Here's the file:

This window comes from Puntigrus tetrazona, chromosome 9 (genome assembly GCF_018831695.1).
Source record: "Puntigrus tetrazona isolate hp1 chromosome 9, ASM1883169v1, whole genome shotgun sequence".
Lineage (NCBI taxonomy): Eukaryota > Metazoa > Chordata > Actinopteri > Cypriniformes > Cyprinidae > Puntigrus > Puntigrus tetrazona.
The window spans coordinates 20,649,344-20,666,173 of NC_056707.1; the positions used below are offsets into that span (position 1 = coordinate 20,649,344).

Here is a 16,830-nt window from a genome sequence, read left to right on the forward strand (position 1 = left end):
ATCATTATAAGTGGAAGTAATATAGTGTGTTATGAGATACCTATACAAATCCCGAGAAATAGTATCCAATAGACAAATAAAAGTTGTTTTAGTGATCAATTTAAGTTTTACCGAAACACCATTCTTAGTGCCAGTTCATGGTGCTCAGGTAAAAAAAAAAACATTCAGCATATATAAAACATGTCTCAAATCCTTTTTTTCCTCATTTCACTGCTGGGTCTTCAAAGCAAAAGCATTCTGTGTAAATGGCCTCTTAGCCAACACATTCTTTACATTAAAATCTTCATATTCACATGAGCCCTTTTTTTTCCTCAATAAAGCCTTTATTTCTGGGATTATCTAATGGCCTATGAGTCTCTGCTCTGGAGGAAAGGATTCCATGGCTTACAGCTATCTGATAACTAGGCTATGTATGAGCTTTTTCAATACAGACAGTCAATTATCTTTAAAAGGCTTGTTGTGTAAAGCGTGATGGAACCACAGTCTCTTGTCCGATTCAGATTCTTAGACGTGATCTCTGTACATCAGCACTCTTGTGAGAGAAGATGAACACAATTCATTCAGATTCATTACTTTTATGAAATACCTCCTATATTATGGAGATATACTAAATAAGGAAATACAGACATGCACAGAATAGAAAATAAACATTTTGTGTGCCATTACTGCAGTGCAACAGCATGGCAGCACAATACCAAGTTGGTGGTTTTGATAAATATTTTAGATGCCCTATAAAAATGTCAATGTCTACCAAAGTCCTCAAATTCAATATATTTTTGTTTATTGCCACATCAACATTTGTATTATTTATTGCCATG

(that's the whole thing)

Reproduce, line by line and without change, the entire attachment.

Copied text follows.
This window comes from Puntigrus tetrazona, chromosome 9 (genome assembly GCF_018831695.1).
Source record: "Puntigrus tetrazona isolate hp1 chromosome 9, ASM1883169v1, whole genome shotgun sequence".
Lineage (NCBI taxonomy): Eukaryota > Metazoa > Chordata > Actinopteri > Cypriniformes > Cyprinidae > Puntigrus > Puntigrus tetrazona.
The window spans coordinates 20,649,344-20,666,173 of NC_056707.1; the positions used below are offsets into that span (position 1 = coordinate 20,649,344).

Here is a 16,830-nt window from a genome sequence, read left to right on the forward strand (position 1 = left end):
ATCATTATAAGTGGAAGTAATATAGTGTGTTATGAGATACCTATACAAATCCCGAGAAATAGTATCCAATAGACAAATAAAAGTTGTTTTAGTGATCAATTTAAGTTTTACCGAAACACCATTCTTAGTGCCAGTTCATGGTGCTCAGGTAAAAAAAAAAACATTCAGCATATATAAAACATGTCTCAAATCCTTTTTTTCCTCATTTCACTGCTGGGTCTTCAAAGCAAAAGCATTCTGTGTAAATGGCCTCTTAGCCAACACATTCTTTACATTAAAATCTTCATATTCACATGAGCCCTTTTTTTTCCTCAATAAAGCCTTTATTTCTGGGATTATCTAATGGCCTATGAGTCTCTGCTCTGGAGGAAAGGATTCCATGGCTTACAGCTATCTGATAACTAGGCTATGTATGAGCTTTTTCAATACAGACAGTCAATTATCTTTAAAAGGCTTGTTGTGTAAAGCGTGATGGAACCACAGTCTCTTGTCCGATTCAGATTCTTAGACGTGATCTCTGTACATCAGCACTCTTGTGAGAGAAGATGAACACAATTCATTCAGATTCATTACTTTTATGAAATACCTCCTATATTATGGAGATATACTAAATAAGGAAATACAGACATGCACAGAATAGAAAATAAACATTTTGTGTGCCATTACTGCAGTGCAACAGCATGGCAGCACAATACCAAGTTGGTGGTTTTGATAAATATTTTAGATGCCCTATAAAAATGTCAATGTCTACCAAAGTCCTCAAATTCAATATATTTTTGTTTATTGCCACATCAACATTTGTATTATTTATTGCCATG